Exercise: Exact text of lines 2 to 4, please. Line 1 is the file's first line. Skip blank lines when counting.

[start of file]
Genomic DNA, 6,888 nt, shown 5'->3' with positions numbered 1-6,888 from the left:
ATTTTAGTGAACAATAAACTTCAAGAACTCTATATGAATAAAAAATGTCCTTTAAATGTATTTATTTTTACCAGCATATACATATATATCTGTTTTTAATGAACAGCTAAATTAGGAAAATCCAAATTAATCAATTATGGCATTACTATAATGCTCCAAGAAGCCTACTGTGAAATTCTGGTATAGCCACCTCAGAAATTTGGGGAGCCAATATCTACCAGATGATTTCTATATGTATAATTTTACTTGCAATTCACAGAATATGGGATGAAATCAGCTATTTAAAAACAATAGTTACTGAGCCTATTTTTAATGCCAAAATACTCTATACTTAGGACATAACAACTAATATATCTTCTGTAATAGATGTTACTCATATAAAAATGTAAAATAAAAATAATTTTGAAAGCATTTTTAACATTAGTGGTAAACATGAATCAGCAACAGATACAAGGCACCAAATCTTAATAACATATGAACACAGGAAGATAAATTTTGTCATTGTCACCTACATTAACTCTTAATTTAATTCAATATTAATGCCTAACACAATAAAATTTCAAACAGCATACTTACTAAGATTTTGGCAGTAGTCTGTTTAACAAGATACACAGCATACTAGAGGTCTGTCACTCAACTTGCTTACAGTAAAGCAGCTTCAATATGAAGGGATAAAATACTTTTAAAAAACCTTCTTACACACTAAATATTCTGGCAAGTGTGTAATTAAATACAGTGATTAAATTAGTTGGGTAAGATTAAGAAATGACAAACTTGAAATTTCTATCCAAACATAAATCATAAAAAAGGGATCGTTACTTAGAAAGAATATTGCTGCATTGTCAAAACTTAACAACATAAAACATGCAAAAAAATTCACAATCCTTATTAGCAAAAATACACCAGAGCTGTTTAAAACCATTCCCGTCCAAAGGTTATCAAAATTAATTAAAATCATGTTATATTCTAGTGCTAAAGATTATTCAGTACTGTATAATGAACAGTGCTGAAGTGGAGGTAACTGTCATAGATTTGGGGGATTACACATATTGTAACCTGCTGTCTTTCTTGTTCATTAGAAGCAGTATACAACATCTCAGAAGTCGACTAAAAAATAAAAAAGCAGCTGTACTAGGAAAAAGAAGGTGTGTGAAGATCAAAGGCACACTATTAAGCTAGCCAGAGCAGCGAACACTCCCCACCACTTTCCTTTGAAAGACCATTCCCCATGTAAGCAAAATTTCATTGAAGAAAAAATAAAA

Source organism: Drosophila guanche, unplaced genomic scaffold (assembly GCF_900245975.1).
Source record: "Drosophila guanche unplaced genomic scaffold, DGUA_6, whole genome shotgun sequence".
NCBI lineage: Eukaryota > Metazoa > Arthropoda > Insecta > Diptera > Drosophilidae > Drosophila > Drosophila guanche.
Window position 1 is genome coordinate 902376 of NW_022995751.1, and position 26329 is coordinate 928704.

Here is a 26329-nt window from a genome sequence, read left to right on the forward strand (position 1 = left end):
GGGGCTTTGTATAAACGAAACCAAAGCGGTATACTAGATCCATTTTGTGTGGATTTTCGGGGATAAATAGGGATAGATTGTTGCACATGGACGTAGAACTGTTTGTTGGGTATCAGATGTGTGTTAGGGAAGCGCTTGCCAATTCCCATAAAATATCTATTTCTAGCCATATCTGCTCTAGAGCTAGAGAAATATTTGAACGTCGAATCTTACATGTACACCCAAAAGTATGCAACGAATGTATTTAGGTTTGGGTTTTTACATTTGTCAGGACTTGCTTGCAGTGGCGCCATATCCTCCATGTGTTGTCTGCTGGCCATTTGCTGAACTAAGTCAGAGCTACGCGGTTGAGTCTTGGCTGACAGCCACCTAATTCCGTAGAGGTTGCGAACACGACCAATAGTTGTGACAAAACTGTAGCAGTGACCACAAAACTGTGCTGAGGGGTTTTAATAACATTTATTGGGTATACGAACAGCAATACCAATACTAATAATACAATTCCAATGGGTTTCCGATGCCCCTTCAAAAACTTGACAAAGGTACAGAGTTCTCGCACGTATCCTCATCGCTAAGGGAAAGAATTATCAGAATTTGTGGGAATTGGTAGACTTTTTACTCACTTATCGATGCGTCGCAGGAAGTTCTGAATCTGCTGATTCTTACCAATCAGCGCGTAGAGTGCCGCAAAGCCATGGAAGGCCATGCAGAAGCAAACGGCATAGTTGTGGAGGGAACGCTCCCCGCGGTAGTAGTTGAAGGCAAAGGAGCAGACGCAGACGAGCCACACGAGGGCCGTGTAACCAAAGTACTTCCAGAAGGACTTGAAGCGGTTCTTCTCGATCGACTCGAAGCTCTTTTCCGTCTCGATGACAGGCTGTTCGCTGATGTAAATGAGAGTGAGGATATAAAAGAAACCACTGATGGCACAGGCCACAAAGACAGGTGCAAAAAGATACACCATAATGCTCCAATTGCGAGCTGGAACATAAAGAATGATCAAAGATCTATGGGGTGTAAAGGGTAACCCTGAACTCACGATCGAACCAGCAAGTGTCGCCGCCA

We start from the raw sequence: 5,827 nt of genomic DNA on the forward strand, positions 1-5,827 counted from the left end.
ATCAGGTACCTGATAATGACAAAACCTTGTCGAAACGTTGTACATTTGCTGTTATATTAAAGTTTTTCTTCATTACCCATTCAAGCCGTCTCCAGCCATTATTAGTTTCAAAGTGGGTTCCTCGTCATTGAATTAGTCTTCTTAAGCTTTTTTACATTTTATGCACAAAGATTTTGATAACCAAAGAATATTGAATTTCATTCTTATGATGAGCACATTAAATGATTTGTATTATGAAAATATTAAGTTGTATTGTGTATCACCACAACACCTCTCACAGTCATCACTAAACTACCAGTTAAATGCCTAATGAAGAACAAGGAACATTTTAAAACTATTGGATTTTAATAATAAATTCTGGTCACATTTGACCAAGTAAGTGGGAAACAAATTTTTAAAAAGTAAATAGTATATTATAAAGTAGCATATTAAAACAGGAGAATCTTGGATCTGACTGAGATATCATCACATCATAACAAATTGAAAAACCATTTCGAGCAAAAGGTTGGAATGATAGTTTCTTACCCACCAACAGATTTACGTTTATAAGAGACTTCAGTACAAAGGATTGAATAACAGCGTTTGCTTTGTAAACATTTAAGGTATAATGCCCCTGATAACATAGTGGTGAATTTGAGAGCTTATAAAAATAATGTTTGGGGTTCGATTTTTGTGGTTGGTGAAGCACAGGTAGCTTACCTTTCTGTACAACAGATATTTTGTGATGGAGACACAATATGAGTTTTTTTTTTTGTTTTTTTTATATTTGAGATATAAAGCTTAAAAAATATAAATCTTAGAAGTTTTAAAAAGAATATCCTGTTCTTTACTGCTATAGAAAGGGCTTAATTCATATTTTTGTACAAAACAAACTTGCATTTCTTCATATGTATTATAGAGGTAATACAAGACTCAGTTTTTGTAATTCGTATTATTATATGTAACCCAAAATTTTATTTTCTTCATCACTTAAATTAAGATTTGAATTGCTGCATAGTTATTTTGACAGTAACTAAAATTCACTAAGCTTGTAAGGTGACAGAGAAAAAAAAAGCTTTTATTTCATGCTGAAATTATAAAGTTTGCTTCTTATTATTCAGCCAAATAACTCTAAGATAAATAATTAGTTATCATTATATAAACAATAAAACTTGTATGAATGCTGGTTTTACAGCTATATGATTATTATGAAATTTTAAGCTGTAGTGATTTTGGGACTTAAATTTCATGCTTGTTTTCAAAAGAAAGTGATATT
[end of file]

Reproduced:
ATTTTAGTGAACAATAAACTTCAAGAACTCTATATGAATAAAAAATGTCCTTTAAATGTATTTATTTTTACCAGCATATACATATATATCTGTTTTTAATGAACAGCTAAATTAGGAAAATCCAAATTAATCAATTATGGCATTACTATAATGCTCCAAGAAGCCTACTGTGAAATTCTGGTATAGCCACCTCAGAAATTTGGGGAGCCAATATCTACCAGATGATTTCTATATGTATAATTTTACTTGCAATTCACAGAATATGGGATGAAATCAGCTATTTAAAAACAATAGTTACTGAGCCTATTTTTAATGCCAAAATACTCTATACTTAGGACATAACAACTAATATATCTTCTGTAATAGATGTTACTCATATAAAAATGTAAAATAAAAATAATTTTGAAAGCATTTTTAACATTAGTGGTAAACATGAATCAGCAACAGATACAAGGCACCAAATCTTAATAACATATGAACACAGGAAGATAAATTTTGTCATTGTCACCTACATTAACTCTTAATTTAATTCAATATTAATGCCTAACACAATAAAATTTCAAACAGCATACTTACTAAGATTTTGGCAGTAGTCTGTTTAACAAGATACACAGCATACTAGAGGTCTGTCACTCAACTTGCTTACAGTAAAGCAGCTTCAATATGAAGGGATAAAATACTTTTAAAAAACCTTCTTACACACTAAATATTCTGGCAAGTGTGTAATTAAATACAGTGATTAAATTAGTTGGGTAAGATTAAGAAATGACAAACTTGAAATTTCTATCCAAACATAAATCATAAAAAAGGGATCGTTACTTAGAAAGAATATTGCTGCATTGTCAAAACTTAACAACATAAAACATGCAAAAAAATTCACAATCCTTATTAGCAAAAATACACCAGAGCTGTTTAAAACCATTCCCGTCCAAAGGTTATCAAAATTAATTAAAATCATGTTATATTCTAGTGCTAAAGATTATTCAGTACTGTATAATGAACAGTGCTGAAGTGGAGGTAACTGTCATAGATTTGGGGGATTACACATATTGTAACCTGCTGTCTTTCTTGTTCATTAGAAGCAGTATACAACATCTCAGAAGTCGACTAAAAAATAAAAAAGCAGCTGTACTAGGAAAAAGAAGGTGTGTGAAGATCAAAGGCACACTATTAAGCTAGCCAGAGCAGCGAACACTCCCCACCACTTTCCTTTGAAAGACCATTCCCCATGTAAGCAAAATTTCATTGAAGAAAAAATAAAA

Source organism: Drosophila guanche, unplaced genomic scaffold (assembly GCF_900245975.1).
Source record: "Drosophila guanche unplaced genomic scaffold, DGUA_6, whole genome shotgun sequence".